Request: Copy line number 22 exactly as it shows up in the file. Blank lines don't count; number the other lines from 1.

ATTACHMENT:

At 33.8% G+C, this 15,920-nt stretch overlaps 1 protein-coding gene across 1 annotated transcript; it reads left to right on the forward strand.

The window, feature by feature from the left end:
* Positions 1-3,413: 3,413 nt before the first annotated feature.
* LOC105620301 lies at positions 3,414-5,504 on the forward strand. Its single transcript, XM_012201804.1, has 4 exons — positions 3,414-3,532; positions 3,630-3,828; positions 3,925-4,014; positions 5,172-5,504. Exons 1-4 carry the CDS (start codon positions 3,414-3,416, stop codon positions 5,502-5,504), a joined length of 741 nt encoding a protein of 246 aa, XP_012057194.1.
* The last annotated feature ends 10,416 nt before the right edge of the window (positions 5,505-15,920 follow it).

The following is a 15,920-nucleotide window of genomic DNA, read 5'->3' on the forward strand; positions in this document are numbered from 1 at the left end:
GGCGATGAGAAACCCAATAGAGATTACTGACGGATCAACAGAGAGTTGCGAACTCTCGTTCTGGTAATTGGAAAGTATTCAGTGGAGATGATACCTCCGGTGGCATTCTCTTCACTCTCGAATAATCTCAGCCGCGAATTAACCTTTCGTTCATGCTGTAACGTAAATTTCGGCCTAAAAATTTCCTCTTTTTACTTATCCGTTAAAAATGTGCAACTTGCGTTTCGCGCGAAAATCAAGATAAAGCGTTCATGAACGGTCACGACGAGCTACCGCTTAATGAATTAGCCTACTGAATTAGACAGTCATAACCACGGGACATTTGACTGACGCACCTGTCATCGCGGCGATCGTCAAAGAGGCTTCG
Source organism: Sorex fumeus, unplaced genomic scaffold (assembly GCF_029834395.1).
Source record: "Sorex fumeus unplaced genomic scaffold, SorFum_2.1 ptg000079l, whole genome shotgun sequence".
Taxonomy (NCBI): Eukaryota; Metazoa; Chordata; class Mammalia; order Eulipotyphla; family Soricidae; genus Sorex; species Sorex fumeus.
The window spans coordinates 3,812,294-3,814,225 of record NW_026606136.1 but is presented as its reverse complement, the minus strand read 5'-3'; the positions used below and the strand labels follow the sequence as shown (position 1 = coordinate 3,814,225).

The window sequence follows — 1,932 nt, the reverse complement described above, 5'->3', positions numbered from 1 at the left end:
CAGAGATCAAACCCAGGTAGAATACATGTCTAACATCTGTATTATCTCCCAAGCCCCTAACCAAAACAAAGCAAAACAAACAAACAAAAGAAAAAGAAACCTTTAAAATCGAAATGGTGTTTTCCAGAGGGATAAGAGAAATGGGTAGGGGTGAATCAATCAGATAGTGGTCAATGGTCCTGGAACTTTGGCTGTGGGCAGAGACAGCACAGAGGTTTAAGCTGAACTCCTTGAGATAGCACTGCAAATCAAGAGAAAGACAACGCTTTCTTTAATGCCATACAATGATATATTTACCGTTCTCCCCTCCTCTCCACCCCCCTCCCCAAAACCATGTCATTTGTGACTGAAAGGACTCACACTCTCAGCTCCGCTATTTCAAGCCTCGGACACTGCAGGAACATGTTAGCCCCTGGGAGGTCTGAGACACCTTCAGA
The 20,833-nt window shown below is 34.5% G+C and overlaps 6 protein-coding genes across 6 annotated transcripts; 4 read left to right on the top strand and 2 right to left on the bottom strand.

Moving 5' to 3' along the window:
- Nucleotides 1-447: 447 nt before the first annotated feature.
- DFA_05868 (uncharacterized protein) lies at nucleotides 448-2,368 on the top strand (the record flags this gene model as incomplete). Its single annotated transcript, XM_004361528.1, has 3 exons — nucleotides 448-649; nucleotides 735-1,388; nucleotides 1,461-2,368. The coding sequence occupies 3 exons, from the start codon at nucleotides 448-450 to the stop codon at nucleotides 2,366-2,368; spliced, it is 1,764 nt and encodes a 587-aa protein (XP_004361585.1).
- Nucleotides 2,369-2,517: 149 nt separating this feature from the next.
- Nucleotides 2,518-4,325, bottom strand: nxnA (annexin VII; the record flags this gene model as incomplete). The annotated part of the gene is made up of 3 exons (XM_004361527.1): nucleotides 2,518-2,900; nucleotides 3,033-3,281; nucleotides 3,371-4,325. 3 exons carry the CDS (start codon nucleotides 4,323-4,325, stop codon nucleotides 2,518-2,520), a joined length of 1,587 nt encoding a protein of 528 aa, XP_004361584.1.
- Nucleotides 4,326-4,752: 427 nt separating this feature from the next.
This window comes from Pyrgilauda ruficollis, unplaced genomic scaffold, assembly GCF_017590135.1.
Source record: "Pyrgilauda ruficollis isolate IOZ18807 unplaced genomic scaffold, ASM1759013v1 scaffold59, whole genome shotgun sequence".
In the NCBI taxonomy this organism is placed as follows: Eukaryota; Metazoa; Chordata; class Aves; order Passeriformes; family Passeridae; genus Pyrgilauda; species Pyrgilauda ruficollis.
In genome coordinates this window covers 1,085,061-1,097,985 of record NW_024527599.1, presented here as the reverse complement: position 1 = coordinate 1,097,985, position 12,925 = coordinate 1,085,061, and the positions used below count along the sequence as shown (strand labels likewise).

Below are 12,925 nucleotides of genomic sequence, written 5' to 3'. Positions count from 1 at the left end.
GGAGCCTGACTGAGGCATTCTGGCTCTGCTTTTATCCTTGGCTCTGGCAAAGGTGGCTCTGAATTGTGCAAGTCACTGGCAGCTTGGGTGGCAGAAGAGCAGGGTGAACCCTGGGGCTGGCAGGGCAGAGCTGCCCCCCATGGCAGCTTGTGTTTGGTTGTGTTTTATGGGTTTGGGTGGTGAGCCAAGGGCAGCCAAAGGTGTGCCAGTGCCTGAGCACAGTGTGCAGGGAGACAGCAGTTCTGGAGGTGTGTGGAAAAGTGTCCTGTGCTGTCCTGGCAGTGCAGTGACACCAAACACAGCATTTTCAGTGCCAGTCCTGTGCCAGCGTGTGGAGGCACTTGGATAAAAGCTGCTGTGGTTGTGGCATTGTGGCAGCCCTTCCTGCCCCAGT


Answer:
Source record: "Pyrgilauda ruficollis isolate IOZ18807 unplaced genomic scaffold, ASM1759013v1 scaffold59, whole genome shotgun sequence".